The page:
10.30 am
The calm before the storm...


11am
The first troupes start to arrive...







A couple of sneak previews from Lightwood Crystals...







 And from Wulstan Reyelles...



2.30pm
Eternity Entertainers (plus one guest member of Infinity Entertainers) drop by...





6pm
Eternity Entertainers part 2!






9pm
A few last photos before finishing for the day...



Everyone worked really hard - and were very patient when the generator packed in for an hour or so, stopping all glue-gun use! I think the results are brilliant... Well done everyone!

Pankhurst and the Potteries

Sarah Hardacre

In 1907 a 25 year old Sylvia Pankhurst left London and set out on a journey throughout Northern England and Scotland to research the lives of working women and the conditions they faced in their daily lives. Armed only with her notebooks and art materials, Sylvia wrote extensively and sketched and painted the women she met, creating a kind of illustrated and political journalism that documented the experiences of women in the industrial heartlands. The same year, Sylvia arrived in Stoke-on-Trent to study the lives of women in the potteries.

Few of Sylvia's drawings remain today, but along with a brief account of her time in Stoke, a few images of women working on the pot banks are published in a book by her only child, Richard Pankhurst, titled 'Sylvia Pankhurst: Artist and Crusader'.

                                         

        

Following in Sylvia's footsteps I decided to try and recreate some of these images, as a way of reimagining her journey and the lives of the women she encountered and progressing a piece of work I did on the Pankhust's and Alexandra Park in Manchester last November. With the help of the ever lovely Luda at The Royal Exchange Theatre Costume Hire, we put together an outfit that mirrored the clothes worn by the women in these drawings. And yesterday, with the assistance of our Residency Super Coach, Glen Stoker, we set off to the former Spode factory in Stoke to set up my scenes. 

Glen had arranged special access to the site for us and I was overwhelmed by the beauty of the old mould store and the refurbished former board room, with it's wooden clad walls and glazed ceiling. The images we created exceeded any expectations I had and will be installed as projections for the Public View weekend on 7th & 8th November. Below are some images of the breathtaking mould store and the work in progress.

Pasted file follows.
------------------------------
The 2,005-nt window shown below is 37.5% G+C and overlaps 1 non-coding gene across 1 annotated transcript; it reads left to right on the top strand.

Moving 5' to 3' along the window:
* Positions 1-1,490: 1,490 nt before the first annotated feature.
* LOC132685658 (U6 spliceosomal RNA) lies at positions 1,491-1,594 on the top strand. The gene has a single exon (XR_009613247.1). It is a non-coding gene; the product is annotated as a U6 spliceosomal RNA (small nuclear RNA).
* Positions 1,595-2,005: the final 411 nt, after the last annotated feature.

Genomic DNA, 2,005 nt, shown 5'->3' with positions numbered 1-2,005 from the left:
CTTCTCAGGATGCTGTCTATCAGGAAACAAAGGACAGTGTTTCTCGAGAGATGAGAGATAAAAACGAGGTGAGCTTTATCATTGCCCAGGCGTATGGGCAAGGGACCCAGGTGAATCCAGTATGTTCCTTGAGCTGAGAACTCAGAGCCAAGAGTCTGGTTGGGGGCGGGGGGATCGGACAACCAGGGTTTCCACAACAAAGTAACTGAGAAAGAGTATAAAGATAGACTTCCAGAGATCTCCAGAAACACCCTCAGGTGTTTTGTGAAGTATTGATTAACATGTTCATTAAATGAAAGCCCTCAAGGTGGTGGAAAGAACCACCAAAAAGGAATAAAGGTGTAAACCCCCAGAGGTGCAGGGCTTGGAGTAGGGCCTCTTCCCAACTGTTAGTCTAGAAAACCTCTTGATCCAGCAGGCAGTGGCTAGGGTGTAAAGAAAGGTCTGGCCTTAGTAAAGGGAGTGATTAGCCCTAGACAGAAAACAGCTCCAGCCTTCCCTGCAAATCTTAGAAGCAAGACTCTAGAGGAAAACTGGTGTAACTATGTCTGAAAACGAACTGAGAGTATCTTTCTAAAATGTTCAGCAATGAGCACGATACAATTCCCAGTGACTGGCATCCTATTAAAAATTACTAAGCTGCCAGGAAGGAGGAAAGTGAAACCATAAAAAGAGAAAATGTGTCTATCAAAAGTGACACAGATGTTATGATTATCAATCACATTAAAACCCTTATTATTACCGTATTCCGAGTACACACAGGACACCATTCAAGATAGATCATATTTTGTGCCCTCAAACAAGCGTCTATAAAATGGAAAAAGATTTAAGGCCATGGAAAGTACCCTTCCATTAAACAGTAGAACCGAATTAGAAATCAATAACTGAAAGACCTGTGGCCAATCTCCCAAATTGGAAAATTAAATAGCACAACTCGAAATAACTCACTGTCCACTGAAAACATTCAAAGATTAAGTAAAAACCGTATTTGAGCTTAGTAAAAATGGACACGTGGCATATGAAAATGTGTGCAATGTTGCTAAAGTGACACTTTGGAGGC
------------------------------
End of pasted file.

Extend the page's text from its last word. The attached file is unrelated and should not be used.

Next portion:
I've also found a wonderful episode of BBC Radio 4's Woman's Hour, initially broadcast on Thursday 18th June 2015, in which presenter Emma Barnett talks to Professor Kristina Cowman of Lincoln University about Sylvia Pankhurst's pioneering journey of 1907 and interviews women working in Stoke's Dudson Pottery today. The show reveals that Sylvia was interested in the notion of 'double shift work' for women; who do the job of looking after the family and the home around their paid shifts at work. The women of Dudson talk about their double shits of home and work in the modern day and note that while a lot has changed in the pottery industry since 1907, the nature of repetitive work is much the same with one woman targeted to put around 3700 handles on cups each day!

To listen to Woman's Hour: 'Sylvia Pankhurst and Working Women Today', click on the link below:

      

      

Dudson is a very unique pottery. Founded in 1800 by Richard Dudson, it is still a privately owned family run business, with men and women of the family carrying on the tradition to this day. Also, by 1891, James Thomas Dudson, great grandson of the founder, had steered the business firmly into solely supplying the then emerging leisure and tourism industry; a specialism that perhaps went some way to securing the success of the company when other potteries supplying domestic markets went into decline.

Of particular interest to me is Helen Dudson, 7th generation of the family, who was the first person to perfect the technique of aerography in ceramics production; creating aerograph stencilled edge patterns for The Grindley Hotel Ware Company, a pottery also based in Stoke from 1880 to 1991.

Today, the Dudson Museum can be found inside the old bottle oven on the original Hope Street site in Hanley and the distribution centre and factory outlet are on Nile Street in Burslem and I would wholeheartedly recommend a visit to both!